As I reflect on the discussion from class regarding our interviews, I am even more intrigued by the wide variance of knowledge regarding the ADA and adults with disabilities. I am not surprised with how often we identified that many were familiar with the ADA and accommodations, but from a ‘visible’ disability standpoint more often than considering what it can provide for those with ‘invisible’ disabilities. What I am most surprised about I think is my own realization that there are perhaps so many misperceptions of what having a learning disability can mean.
I have to admit, after reading and discussing the lives of so many adults with learning disabilities I have a new appreciation for what they must go through; but perhaps more importantly, a new appreciation for what they are capable of. Others at the beginning of their learning experiences told so many of them that, because they learned differently, they may not amount to much more than a skilled labor worker. Yet so many have gone on to be great innovators, thinkers and leaders in our society. A true testament I think to the argument that there is a difference between a learning disability and an intellectual disability. Those with a learning disability have a struggle when it comes to how they learn, but that does not constitute limitation in how much they can or will learn.
I think back to the article from Fortune Magazine, The Dyslexic CEO. Specifically I consider the story of John Chambers. I almost wept with him as I read the story of his ‘coming out’ to his staff that he had a learning disability. He had hidden it for so long, yet as he stood in front of 500 people and watched a little girl cry as her learning disability made it difficult for her to respond to him, he cast aside his fears of society’s opinions. He not only put his reputation on the line, but took the opportunity to turn it into a teaching moment for someone that he stood a chance to help, perhaps like no other. And what an inspiration he must have been for her! To have someone that so many admired accept and overcome a difference that so many frowned upon, who wouldn’t be inspired.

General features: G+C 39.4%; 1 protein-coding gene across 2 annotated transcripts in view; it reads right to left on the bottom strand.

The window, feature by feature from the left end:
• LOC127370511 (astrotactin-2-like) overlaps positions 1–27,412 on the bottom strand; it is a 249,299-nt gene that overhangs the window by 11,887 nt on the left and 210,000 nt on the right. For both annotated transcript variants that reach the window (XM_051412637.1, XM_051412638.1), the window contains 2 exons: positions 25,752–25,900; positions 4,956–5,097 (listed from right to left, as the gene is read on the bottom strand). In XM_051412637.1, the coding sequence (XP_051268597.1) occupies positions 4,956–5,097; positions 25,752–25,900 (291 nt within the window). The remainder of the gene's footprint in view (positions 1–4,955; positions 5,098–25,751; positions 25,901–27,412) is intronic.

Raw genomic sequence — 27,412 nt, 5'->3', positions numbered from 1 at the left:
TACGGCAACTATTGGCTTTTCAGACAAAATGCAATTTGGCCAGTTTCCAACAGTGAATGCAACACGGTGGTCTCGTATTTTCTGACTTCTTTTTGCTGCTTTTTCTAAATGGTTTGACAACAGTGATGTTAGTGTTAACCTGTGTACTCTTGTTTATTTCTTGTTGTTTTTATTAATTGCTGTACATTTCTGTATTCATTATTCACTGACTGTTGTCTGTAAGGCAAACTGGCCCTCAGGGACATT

And yet the biggest ‘ah ha’ moment for me was truly when he explained his disability as an ability later on in the article. His learning disability enabled him to view things in a ‘multiple-layer dimensional cycle and almost play it out in my mind.” (page 62) So I wonder now, what gives anyone the right to say that those with differences in learning abilities should or shouldn’t be successful in life? For we acknowledge that individuals that have learning disabilities typically have a higher than average IQ; they only struggle to fit that IQ into the typical model that the average chooses to learn by. But why not allow them to think outside of the box? Why not attempt to understand their view a bit better? For when we do experience the unique, do we often not find needed change?
As I stated at the conclusion of my paper regarding What Do They Know, we all have assumptions about something, no matter how right or wrong they may be. But we may never question or change these assumptions until we are faced with a reason or opportunity to do so. The opportunity to encounter someone with a learning disability is an experience that I hope all will have at one point or another. Not to imply that they will be different and should be studied, in fact without being told the other person may never notice. But instead because of the opportunity to learn about what so many may face, and to recognize how we can become better for understanding.